Now that you have the repository on your dev box, change your directory into the repo that you just cloned down:
cd <cloned repo>
Now we need to setup up remotes. The main one you need is the repository that you forked from. Generally this is known as the “upstream” repository. To do this you will need go back to the repository that you forked and grab the clone link for it. With the clone link do the the following command:
git remote add upstream <clone link from the original repo>
(2) Syncing your branch with the upstream repository: To verify that you have added the remote correctly run the following command:
git remote -v
This will display all remotes you currently have for this local repository. If you do not have your upstream set up, please revisit the last part of the first section.
If you just created your fork, you will not need to sync your fork with the upstream repo, but if it has been awhile since you forked, below are the steps to sync your master branch with the upstream master branch. Also, if you are working in a different branch from upstream such as a dev branch, you will need to do this step, just replace “master” with the appropriate branch name.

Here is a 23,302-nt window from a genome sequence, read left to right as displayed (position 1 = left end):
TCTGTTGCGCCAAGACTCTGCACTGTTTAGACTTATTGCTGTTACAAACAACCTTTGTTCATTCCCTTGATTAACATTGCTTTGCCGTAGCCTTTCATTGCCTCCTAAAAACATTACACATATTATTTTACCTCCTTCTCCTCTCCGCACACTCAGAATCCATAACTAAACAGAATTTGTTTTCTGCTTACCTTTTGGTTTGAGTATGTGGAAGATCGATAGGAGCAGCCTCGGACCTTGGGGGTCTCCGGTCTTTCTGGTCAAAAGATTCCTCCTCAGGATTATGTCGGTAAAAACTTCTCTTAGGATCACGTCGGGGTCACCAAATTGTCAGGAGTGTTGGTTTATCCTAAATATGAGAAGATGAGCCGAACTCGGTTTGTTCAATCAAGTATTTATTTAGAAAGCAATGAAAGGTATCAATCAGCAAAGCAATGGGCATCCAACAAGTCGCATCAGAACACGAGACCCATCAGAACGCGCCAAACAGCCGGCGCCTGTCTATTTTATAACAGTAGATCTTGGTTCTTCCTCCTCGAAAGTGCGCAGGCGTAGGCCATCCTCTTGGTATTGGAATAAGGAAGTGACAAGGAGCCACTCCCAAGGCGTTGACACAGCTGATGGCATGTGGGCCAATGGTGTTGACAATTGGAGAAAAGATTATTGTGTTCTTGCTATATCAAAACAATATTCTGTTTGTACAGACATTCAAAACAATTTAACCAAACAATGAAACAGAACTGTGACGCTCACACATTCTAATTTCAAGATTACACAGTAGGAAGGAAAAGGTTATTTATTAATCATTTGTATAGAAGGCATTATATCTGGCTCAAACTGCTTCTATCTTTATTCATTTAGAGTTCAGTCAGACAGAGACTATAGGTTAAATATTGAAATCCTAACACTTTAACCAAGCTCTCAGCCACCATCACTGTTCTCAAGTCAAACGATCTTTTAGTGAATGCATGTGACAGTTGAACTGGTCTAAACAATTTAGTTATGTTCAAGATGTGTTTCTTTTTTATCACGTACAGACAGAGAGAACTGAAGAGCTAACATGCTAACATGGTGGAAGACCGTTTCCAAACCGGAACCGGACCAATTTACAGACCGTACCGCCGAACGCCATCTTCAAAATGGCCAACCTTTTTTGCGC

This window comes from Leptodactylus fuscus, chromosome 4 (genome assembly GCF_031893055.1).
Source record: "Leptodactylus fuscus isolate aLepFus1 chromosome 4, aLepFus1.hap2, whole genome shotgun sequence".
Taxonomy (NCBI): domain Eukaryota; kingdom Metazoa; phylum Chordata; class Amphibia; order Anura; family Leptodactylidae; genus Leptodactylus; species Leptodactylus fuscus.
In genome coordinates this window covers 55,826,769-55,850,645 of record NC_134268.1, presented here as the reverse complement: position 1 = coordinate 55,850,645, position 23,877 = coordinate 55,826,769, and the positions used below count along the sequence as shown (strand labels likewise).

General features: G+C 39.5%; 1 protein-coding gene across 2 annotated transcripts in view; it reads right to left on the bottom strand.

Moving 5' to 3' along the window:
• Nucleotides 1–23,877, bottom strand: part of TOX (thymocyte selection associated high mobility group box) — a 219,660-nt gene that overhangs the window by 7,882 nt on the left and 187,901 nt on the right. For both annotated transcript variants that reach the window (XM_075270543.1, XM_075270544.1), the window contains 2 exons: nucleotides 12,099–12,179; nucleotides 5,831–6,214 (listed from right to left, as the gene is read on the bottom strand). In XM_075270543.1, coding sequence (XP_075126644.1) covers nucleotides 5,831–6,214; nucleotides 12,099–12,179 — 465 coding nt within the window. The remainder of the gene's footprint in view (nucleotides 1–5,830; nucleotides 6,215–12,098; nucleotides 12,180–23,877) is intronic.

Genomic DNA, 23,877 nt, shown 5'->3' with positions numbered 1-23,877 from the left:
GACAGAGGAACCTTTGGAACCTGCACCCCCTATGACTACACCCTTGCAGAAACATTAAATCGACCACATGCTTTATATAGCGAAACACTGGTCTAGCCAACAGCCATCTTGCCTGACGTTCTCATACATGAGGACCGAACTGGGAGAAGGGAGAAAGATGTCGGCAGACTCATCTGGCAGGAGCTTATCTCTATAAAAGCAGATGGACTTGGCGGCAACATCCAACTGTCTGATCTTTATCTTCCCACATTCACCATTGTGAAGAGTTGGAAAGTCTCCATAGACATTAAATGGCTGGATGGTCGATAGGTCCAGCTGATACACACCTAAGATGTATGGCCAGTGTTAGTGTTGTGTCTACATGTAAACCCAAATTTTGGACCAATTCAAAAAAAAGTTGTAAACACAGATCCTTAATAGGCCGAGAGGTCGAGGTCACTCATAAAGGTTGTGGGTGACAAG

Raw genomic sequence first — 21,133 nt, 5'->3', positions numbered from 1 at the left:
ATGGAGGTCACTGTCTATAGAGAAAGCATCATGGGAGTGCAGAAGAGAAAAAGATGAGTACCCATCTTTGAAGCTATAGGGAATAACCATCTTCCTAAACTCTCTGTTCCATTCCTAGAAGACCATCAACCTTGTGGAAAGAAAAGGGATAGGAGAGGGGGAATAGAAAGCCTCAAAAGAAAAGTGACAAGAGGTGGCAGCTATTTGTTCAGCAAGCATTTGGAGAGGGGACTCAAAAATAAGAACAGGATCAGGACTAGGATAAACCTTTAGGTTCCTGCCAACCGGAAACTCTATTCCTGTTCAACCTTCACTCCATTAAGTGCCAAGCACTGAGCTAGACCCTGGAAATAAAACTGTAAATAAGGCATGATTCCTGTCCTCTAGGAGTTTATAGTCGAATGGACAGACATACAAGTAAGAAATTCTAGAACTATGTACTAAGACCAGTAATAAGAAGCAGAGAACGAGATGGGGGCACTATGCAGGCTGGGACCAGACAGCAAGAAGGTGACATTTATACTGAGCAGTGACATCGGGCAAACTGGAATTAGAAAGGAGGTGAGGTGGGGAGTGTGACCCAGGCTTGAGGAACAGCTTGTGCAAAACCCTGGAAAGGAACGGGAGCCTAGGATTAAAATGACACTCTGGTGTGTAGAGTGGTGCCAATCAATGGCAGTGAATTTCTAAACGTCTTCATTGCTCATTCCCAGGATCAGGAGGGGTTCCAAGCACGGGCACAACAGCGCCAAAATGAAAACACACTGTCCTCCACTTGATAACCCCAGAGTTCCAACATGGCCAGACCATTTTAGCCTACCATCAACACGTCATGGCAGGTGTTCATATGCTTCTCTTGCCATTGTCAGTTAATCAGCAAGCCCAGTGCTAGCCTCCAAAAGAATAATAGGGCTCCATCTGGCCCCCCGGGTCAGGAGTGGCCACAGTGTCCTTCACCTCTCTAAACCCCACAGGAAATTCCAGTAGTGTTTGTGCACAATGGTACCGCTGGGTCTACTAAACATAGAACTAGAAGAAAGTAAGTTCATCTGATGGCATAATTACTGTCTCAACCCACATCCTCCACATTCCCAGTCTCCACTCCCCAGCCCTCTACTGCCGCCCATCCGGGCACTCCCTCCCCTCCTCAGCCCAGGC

Now before you start making the changes to the repo that you want to, it’s always best to get the latest code from the upstream repo. This is known as “syncing forks.” Once that is completed you will want to create a topic branch.
First, you will fetch from the upstream. This will get the delta between your repo and the upstream repo:
git fetch upstream
Next, you will want to check out your local master branch, or the branch you are syncing to the upstream repo:
git checkout master
Following that, merge in the new changes from the upstream branch:
git merge upstream/master